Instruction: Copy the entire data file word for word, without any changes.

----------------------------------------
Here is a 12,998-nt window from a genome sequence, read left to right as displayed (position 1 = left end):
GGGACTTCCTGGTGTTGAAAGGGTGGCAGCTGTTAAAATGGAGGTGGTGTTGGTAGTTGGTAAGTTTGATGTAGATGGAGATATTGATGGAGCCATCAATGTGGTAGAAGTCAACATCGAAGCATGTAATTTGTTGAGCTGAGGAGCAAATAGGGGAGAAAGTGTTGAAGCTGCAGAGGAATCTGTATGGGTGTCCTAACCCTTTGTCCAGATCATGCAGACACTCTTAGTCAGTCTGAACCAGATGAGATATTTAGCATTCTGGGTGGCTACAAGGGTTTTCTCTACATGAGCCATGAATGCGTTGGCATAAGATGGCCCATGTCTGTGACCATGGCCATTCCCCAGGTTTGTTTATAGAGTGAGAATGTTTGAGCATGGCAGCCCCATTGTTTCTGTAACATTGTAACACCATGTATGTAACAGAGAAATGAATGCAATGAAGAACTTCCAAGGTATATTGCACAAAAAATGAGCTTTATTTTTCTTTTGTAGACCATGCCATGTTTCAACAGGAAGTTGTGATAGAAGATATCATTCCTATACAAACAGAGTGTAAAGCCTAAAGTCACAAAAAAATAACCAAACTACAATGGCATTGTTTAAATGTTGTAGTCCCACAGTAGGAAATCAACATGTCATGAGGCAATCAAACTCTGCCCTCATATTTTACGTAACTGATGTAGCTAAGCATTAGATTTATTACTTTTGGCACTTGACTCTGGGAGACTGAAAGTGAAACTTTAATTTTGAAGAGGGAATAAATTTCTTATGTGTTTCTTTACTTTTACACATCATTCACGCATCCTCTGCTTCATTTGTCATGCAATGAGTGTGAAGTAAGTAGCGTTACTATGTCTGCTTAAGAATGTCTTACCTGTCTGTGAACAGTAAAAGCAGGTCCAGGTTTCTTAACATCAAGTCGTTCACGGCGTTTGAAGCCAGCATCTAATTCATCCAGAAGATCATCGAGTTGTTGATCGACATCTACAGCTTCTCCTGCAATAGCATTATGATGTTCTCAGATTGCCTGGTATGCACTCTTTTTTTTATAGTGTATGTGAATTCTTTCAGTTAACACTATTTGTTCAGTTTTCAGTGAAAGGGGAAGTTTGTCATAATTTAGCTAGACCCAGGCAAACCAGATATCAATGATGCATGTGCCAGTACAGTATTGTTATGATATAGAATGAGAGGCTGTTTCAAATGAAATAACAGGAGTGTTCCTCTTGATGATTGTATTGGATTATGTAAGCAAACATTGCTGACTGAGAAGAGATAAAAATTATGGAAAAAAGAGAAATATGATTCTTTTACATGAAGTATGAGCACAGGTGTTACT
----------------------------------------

Here is a 12,998-nt window from a genome sequence, read left to right as displayed (position 1 = left end):
GGGACTTCCTGGTGTTGAAAGGGTGGCAGCTGTTAAAATGGAGGTGGTGTTGGTAGTTGGTAAGTTTGATGTAGATGGAGATATTGATGGAGCCATCAATGTGGTAGAAGTCAACATCGAAGCATGTAATTTGTTGAGCTGAGGAGCAAATAGGGGAGAAAGTGTTGAAGCTGCAGAGGAATCTGTATGGGTGTCCTAACCCTTTGTCCAGATCATGCAGACACTCTTAGTCAGTCTGAACCAGATGAGATATTTAGCATTCTGGGTGGCTACAAGGGTTTTCTCTACATGAGCCATGAATGCGTTGGCATAAGATGGCCCATGTCTGTGACCATGGCCATTCCCCAGGTTTGTTTATAGAGTGAGAATGTTTGAGCATGGCAGCCCCATTGTTTCTGTAACATTGTAACACCATGTATGTAACAGAGAAATGAATGCAATGAAGAACTTCCAAGGTATATTGCACAAAAAATGAGCTTTATTTTTCTTTTGTAGACCATGCCATGTTTCAACAGGAAGTTGTGATAGAAGATATCATTCCTATACAAACAGAGTGTAAAGCCTAAAGTCACAAAAAAATAACCAAACTACAATGGCATTGTTTAAATGTTGTAGTCCCACAGTAGGAAATCAACATGTCATGAGGCAATCAAACTCTGCCCTCATATTTTACGTAACTGATGTAGCTAAGCATTAGATTTATTACTTTTGGCACTTGACTCTGGGAGACTGAAAGTGAAACTTTAATTTTGAAGAGGGAATAAATTTCTTATGTGTTTCTTTACTTTTACACATCATTCACGCATCCTCTGCTTCATTTGTCATGCAATGAGTGTGAAGTAAGTAGCGTTACTATGTCTGCTTAAGAATGTCTTACCTGTCTGTGAACAGTAAAAGCAGGTCCAGGTTTCTTAACATCAAGTCGTTCACGGCGTTTGAAGCCAGCATCTAATTCATCCAGAAGATCATCGAGTTGTTGATCGACATCTACAGCTTCTCCTGCAATAGCATTATGATGTTCTCAGATTGCCTGGTATGCACTCTTTTTTTTATAGTGTATGTGAATTCTTTCAGTTAACACTATTTGTTCAGTTTTCAGTGAAAGGGGAAGTTTGTCATAATTTAGCTAGACCCAGGCAAACCAGATATCAATGATGCATGTGCCAGTACAGTATTGTTATGATATAGAATGAGAGGCTGTTTCAAATGAAATAACAGGAGTGTTCCTCTTGATGATTGTATTGGATTATGTAAGCAAACATTGCTGACTGAGAAGAGATAAAAATTATGGAAAAAAGAGAAATATGATTCTTTTACATGAAGTATGAGCACAGGTGTTACT